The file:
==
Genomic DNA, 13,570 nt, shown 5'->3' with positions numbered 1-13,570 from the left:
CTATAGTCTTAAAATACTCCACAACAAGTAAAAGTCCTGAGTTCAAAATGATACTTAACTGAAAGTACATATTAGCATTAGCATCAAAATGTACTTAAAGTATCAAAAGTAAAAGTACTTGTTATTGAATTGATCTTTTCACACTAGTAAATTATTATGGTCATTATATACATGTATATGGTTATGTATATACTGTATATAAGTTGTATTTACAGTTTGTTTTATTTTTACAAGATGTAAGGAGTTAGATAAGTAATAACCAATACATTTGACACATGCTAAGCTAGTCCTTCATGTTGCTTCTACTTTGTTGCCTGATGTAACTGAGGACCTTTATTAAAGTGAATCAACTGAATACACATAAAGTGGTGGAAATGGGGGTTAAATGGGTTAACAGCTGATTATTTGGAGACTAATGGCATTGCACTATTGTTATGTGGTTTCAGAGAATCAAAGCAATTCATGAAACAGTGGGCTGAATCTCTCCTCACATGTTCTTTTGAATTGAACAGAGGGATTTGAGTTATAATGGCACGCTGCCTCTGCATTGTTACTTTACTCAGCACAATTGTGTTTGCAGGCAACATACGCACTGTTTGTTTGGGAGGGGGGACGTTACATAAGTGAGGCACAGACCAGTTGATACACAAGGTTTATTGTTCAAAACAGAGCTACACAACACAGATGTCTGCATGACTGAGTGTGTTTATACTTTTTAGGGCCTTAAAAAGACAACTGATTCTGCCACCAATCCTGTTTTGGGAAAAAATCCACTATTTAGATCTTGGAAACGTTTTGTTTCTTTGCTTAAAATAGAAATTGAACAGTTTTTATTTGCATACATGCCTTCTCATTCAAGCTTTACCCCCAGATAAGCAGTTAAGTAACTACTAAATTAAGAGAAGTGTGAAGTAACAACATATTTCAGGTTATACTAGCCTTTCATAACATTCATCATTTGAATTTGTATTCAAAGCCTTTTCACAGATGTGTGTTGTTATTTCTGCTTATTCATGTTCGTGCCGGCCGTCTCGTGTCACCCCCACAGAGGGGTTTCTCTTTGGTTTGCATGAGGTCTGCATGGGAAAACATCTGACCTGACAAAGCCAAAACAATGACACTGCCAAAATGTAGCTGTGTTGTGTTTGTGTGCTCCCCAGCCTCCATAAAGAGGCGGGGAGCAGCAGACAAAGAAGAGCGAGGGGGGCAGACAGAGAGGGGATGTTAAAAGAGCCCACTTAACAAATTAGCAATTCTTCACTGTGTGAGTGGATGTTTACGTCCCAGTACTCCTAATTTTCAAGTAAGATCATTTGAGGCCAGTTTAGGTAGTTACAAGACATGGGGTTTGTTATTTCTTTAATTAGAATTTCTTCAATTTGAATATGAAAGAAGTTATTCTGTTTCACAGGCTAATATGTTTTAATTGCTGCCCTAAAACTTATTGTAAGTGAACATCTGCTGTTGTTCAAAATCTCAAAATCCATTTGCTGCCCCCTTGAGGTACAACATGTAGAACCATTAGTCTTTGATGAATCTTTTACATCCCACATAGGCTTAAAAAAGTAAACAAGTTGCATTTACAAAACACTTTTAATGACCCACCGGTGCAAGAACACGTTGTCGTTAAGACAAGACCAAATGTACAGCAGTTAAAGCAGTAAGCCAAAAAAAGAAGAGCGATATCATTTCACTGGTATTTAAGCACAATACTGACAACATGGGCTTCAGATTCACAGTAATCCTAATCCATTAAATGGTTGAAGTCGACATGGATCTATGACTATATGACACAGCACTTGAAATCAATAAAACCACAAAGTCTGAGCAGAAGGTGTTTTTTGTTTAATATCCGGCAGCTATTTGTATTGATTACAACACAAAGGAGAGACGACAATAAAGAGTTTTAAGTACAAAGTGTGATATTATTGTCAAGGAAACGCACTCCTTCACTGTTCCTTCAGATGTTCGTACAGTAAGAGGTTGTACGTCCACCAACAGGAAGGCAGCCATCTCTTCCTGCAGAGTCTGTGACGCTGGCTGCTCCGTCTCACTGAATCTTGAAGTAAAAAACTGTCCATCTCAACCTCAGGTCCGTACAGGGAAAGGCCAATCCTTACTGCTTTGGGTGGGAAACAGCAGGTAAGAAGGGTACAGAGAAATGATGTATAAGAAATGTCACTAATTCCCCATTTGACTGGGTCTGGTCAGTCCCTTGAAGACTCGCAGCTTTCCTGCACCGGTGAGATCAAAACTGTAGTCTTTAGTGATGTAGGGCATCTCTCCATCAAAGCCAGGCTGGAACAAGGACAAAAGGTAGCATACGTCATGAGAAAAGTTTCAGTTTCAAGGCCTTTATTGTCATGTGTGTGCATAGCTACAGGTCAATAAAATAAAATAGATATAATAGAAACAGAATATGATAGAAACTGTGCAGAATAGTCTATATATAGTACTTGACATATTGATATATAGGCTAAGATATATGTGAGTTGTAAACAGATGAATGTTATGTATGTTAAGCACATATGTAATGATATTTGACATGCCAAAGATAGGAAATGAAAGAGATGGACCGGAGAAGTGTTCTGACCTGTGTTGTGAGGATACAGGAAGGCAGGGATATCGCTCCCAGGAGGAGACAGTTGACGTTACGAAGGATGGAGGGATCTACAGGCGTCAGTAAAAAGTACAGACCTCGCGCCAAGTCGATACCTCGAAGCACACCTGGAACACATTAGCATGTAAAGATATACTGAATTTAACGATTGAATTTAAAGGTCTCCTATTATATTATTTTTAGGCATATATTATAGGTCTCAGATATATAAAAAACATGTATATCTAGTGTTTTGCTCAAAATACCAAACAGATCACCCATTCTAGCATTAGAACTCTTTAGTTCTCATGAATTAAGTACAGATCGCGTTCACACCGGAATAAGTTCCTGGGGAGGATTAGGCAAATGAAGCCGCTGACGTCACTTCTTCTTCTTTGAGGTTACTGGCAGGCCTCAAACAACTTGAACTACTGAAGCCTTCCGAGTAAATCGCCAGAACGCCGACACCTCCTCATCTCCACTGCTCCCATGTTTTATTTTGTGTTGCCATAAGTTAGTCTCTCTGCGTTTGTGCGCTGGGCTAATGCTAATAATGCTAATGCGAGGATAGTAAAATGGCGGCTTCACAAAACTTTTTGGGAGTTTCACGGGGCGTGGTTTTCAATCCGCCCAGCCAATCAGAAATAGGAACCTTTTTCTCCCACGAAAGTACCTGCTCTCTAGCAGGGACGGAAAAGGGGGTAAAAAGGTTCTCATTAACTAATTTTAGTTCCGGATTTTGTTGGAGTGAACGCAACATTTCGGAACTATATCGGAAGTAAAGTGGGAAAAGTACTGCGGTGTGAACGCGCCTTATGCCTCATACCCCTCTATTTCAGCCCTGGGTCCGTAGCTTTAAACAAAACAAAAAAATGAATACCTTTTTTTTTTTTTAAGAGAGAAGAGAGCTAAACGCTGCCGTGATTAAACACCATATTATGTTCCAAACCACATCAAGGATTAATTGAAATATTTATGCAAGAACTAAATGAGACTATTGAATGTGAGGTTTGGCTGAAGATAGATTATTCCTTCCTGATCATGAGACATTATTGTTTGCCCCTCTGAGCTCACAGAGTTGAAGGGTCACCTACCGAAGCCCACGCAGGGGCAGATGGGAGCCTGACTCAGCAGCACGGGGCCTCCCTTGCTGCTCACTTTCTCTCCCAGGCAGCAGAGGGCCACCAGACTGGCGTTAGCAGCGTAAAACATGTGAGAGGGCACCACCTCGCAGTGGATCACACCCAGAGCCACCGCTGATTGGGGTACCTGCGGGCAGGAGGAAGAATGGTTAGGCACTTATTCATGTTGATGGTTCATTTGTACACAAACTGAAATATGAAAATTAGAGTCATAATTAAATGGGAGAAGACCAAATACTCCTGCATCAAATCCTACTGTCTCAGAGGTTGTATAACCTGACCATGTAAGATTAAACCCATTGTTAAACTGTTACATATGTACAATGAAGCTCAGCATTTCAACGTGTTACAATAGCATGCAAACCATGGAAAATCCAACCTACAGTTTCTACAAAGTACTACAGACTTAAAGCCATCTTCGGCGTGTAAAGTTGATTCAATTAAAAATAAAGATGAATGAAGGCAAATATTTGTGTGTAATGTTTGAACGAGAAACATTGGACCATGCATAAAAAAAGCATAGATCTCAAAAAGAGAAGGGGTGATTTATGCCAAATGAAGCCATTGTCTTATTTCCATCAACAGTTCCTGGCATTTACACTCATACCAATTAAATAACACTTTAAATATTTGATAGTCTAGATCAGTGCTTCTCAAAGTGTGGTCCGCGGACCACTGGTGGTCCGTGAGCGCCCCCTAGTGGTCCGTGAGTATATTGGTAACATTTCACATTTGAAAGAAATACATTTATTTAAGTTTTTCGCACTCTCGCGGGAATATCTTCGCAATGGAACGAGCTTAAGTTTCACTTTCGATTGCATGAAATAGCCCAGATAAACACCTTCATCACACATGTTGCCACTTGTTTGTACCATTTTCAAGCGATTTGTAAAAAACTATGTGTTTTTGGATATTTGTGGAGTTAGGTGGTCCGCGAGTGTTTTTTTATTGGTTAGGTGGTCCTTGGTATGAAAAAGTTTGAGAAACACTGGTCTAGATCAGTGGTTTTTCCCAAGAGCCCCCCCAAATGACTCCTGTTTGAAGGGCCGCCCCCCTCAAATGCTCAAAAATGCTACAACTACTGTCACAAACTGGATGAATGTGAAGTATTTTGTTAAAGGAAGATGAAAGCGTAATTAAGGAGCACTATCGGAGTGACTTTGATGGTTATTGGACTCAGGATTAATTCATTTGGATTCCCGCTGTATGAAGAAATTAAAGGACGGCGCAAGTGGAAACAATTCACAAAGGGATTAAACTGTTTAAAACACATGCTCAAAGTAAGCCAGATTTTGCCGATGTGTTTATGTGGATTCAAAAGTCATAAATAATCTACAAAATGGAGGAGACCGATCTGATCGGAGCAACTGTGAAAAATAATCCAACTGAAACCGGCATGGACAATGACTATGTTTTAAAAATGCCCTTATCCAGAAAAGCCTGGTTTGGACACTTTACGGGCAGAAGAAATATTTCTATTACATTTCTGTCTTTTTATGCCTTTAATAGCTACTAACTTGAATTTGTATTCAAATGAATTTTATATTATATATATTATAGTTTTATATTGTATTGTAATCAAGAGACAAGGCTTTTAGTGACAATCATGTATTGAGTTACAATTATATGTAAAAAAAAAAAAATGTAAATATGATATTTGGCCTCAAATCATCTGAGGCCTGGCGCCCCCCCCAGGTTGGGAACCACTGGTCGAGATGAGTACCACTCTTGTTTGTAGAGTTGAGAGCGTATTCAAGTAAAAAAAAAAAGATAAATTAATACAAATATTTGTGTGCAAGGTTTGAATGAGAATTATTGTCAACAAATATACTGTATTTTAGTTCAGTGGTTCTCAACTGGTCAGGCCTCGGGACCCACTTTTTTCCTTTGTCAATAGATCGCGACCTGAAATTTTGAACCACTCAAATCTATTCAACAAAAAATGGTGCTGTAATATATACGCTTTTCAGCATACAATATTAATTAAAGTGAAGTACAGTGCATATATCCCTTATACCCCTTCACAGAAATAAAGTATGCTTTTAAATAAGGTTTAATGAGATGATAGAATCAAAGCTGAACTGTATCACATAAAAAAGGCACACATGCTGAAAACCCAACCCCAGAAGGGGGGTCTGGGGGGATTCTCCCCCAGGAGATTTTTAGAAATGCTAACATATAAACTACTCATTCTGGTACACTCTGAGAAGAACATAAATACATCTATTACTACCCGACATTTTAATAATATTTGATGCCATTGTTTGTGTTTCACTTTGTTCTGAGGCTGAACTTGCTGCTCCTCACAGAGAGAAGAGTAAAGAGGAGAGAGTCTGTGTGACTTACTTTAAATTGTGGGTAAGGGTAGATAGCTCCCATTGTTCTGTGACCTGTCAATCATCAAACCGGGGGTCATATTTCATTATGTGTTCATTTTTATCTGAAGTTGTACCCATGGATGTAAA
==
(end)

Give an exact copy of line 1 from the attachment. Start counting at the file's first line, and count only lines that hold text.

Genomic DNA, 13,570 nt, shown 5'->3' with positions numbered 1-13,570 from the left: